Last summer, Mark Shuttleworth, the founder of the Ubuntu distribution and of Canonical, Ubuntu’s commercial sponsor, challenged the free and open source software (FOSS) to deliver a desktop experience superior to Apple’s.
Now in the process of introducing the first steps in meeting this challenge, recently Shuttleworth took the time to talk to Datamation about the origins of his interest in usability, the difficulties in implementing it, and the organization and road maps he’s creating to focus upon it.
To a casual observer, Shuttleworth’s focus on usability might seem less than a year old. However, Shuttleworth himself describes it as the latest stage in a lifelong interest.
“Thinking very carefully about what you are trying to deliver is essential in a successful process,” he says. “Personally, I’ve been fascinated by product design for a long time.
I’m drawn to companies and processes that deliver great product. If you look back at the work I’ve been involved in elsewhere and in Ubuntu, there’s a consistent pattern of trying to make things simpler, clearer, and more useful.”
Shuttleworth explains that usability was the main reason for Ubuntu standardizing on the GNOME desktop.
Specifically, Shuttleworth was drawn to GNOME because of its Human Interface Guidelines, which, while not officially adopted for many years, were unofficially a major influence on GNOME developers.
Shuttleworth describes the guidelines as “a rallying call for specificity and clarity in the software user experience.
When we were picking a platform for Ubuntu, we wanted to pick a platform that already believed in the idea of making something easy to use — and GNOME met that challenge.”
With GNOME as a foundation, he adds, in making Ubuntu, “we invested a tremendous amount in how you put the pieces of free software together to form something that feels designed.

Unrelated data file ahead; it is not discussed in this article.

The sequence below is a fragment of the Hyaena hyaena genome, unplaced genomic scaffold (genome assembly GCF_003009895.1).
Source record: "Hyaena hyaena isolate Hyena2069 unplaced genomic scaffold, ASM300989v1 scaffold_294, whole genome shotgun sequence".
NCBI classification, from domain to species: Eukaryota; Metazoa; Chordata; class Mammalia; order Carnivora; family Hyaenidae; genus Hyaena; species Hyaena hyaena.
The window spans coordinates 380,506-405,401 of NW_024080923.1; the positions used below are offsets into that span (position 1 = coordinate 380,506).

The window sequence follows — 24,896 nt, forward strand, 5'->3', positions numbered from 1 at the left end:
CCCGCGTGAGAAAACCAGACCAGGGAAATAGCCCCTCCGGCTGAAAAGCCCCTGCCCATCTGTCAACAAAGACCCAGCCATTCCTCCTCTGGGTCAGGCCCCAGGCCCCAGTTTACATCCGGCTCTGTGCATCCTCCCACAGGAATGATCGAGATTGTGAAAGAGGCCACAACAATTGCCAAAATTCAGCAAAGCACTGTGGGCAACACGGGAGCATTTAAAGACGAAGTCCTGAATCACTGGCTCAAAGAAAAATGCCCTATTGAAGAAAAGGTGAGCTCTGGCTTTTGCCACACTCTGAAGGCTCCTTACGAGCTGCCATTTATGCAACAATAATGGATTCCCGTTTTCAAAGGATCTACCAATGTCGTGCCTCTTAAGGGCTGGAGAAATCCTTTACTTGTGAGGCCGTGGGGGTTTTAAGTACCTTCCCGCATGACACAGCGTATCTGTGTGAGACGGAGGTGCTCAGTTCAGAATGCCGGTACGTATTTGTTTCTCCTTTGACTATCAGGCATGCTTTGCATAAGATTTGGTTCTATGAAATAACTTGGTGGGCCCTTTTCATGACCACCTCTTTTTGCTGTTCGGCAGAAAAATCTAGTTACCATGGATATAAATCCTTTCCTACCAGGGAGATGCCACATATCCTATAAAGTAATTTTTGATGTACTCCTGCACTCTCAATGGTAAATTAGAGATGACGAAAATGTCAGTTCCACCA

I think that’s why Ubuntu has a reputation of being something very rich that you can install and that works out of the box, where the pieces fit together in an elegant way.”
Increasingly, however, Shuttleworth suggests that “we’ve reached the limits of that. So the question is: Where else can we apply this energy?
And, at that point, I started to want to drive Canonical in the direction of being a community leader in design.
So I articulated the challenge to the free software community to show that we would aim to show that you can deliver great design inside something that is effectively crowd-sourced.
“Now, I don’t imagine that bringing these two forces together will be easy, because there are elements of both that are inimical to one another.
But I think that if we can unify those forces, then we can transform the free software experience from something of the ugly duckling of the software world to the powerful swan that it really is.”
The Challenges Of Usability
Shuttleworth acknowledges that the goal of combining radical changes in the name of usability with FOSS community development is a controversial one.
“The open source community is always fractious. [The proposal] certainly generated a lot of opinions, right? Sort of loudly-expressed opinions,” he adds as an aside.
A large part of the controversy stems from the fact that, until the last few years, FOSS has been written by developers for developers, with little concern for the user experience of those less expert than themselves.
However, Shuttleworth suggests that now, “More and more open source projects are interested in the idea of making something very easy to use, the challenge of making something beautiful.
They’re starting to realize that it’s not a meaningless exercise. There are some elements in the approach that we are going to be taking that are already controversial and will be more controversial, but there is also a lot of support for the idea that bringing user experience to the front is essential if we want to grow the base of Linux users beyond those who are self-selecting for what’s different and what’s more powerful.”
Another major concern is how to implement changes on the scale Shuttleworth envisions: in a single giant leap forward, as KDE did with its 4.x series of releases, or incrementally, as the GNOME desktop project prefers.
On the one hand, Shuttleworth says that “The KDE team ought to be commended for the quality of the default 4.2.2, which is the latest version, and for tackling the challenge of making a transition.
A major transition is a special thing — it’s very tough to pull off, right?” On the other hand, Shuttleworth also maintains that GNOME’s record of doing point releases every six months is also “an extraordinary achievement.”